Rogan Corp.'s innovative use of two-shot plastic injection and insert molding has been providing customers with high-quality plastic clamping knobs, levers, and control knobs for almost 90 years. Rogan offers concurrent engineering, product design, and assistance in material selection to ensure customer satisfaction for standard or customized parts, with a focus on cost optimization and on-time delivery. Custom colors, markings, decorative inlays, or engineered materials to meet special requirements, such as adding extra strength or utilizing flame-retardant material, are all offered.
Learn more.


Slewing ring bearing made of wood and plastic

The PRT-02-30-WPC slewing ring bearing is another step forward by igus toward integrating renewable raw materials into industrial production. Made of 50% wood and 50% high-performance plastics, the cost-effective and lubrication-free slewing ring bearing balances strength and durability with a proven low CO2 footprint. The materials incorporate solid lubricants, making the new slewing ring bearing smooth running and maintenance-free.
Learn more.


Flex Locators for quick fixture changeover

Flex Locators from Fixtureworks are designed for quick changeover of small and large fixtures, automation components, and more. They are ideal for applications that require frequent disassembly, providing excellent repeatability for locating and clamping in a single operation. Manual and pneumatic versions are available. Just turn the handle, knob, or screw!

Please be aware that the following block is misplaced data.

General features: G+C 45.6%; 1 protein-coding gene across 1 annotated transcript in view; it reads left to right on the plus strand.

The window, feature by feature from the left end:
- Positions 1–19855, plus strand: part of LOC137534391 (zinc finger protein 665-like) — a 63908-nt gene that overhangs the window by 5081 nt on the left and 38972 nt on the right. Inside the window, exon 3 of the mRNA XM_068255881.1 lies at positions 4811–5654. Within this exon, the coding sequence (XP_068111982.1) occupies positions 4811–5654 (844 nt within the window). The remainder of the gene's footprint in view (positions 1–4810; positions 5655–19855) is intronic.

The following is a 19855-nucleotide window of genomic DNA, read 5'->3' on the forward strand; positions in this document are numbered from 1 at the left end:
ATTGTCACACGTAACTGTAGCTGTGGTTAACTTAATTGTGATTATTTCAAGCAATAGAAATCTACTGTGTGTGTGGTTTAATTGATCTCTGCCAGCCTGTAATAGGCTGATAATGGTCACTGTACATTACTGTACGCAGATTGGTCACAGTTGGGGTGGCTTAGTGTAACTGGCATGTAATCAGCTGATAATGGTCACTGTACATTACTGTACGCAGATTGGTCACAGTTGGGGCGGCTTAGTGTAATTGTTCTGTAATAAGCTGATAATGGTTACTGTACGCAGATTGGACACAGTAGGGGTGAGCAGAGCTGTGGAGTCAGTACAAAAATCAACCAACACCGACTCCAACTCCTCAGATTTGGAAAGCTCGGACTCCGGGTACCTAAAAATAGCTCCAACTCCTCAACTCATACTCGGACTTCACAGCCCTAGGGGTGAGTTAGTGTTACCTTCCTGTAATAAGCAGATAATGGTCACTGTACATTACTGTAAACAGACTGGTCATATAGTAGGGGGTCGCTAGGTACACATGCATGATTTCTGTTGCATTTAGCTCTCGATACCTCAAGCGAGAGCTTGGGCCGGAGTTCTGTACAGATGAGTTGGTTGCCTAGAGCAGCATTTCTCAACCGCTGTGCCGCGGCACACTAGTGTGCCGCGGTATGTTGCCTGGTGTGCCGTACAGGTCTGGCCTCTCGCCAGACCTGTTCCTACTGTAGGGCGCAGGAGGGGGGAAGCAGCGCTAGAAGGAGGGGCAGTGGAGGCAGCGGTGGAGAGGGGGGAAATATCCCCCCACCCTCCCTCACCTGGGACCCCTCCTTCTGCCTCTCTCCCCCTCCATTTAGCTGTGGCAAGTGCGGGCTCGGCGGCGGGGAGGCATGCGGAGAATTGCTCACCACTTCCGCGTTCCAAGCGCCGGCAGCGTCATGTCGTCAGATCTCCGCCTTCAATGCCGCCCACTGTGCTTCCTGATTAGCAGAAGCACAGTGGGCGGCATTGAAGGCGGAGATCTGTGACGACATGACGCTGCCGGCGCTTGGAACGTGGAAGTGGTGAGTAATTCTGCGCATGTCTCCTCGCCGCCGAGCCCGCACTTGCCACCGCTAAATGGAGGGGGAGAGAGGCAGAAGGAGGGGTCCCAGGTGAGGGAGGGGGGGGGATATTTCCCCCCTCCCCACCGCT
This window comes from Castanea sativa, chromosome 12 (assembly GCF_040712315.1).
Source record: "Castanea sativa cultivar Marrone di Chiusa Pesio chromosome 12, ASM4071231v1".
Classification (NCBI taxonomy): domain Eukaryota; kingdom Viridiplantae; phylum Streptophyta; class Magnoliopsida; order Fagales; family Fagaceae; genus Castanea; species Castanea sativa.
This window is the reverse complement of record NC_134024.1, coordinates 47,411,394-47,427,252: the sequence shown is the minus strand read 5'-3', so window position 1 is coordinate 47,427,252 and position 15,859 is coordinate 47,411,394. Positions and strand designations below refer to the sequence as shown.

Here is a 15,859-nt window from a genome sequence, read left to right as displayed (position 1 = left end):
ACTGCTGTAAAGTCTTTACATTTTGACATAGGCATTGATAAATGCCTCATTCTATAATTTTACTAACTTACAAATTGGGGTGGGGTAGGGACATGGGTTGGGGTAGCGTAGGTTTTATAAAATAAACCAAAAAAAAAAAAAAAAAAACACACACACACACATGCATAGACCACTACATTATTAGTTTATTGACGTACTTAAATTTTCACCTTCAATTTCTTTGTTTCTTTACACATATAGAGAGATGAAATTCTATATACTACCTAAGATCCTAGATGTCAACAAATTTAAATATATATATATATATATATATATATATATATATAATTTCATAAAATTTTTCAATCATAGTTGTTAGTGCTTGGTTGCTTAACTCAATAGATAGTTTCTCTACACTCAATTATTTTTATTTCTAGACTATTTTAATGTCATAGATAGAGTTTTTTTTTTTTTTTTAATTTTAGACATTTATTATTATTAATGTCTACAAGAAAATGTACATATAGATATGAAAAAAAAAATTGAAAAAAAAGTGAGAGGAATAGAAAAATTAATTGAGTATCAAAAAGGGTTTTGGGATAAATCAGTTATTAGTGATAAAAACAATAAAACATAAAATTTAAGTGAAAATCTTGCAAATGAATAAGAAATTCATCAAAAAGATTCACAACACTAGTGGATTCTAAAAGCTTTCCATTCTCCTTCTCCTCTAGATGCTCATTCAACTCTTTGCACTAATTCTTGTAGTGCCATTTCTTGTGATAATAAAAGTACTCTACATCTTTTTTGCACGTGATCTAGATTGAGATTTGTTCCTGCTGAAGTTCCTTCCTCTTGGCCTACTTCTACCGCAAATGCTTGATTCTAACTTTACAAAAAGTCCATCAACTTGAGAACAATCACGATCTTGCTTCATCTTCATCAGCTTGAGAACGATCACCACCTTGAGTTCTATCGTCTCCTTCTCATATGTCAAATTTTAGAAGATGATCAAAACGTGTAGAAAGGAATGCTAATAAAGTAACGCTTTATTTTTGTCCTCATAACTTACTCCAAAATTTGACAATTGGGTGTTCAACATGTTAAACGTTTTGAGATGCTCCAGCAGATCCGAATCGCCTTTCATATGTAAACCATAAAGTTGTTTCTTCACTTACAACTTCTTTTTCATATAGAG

View the video.


Copper foam -- so many advantages

Copper foam from Goodfellow combines the outstanding thermal conductivity of copper with the structural benefits of a metal foam. These features are of particular interest to design engineers working in the fields of medical products and devices, defense systems and manned flight, power generation, and the manufacture of semiconductor devices. This product has a true skeletal structure with no voids, inclusions, or entrapments. A perennial favorite of Designfax readers.
Learn more.


New super-tough-to-mimic chemical fingerprint aims to combat counterfeit goods, can be verified on smartphone

Researchers in Denmark tested a new anti-conterfeiting system by producing tags consisting of QR-codes printed on paper and sprayed with transparent ink containing various microparticles. [Credit: Thomas Just Srensen]

 

 

 

 

Many of us have come home with a new designer bag, watch, or other merchandise only to suspect or discover that it was a fake. More ominously, people die from counterfeit drugs on a daily basis. Globally, consumer counterfeit imports are worth just short of a half-a-trillion dollars annually. The trade is growing, has spread to most industries, and counterfeiters always seem to be at least one step ahead of manufacturers. As such, it is tough for consumers to feel entirely secure about their purchases.

In response, two researchers from the University of Copenhagen's Nano-Science Center have developed what they are deeming a 100 percent pirate-safe labelling system, where individual items receive a label, a so-called "tag," that corresponds with a unique fingerprint. After nearly 10,000 tests, the researchers have proved that their method works.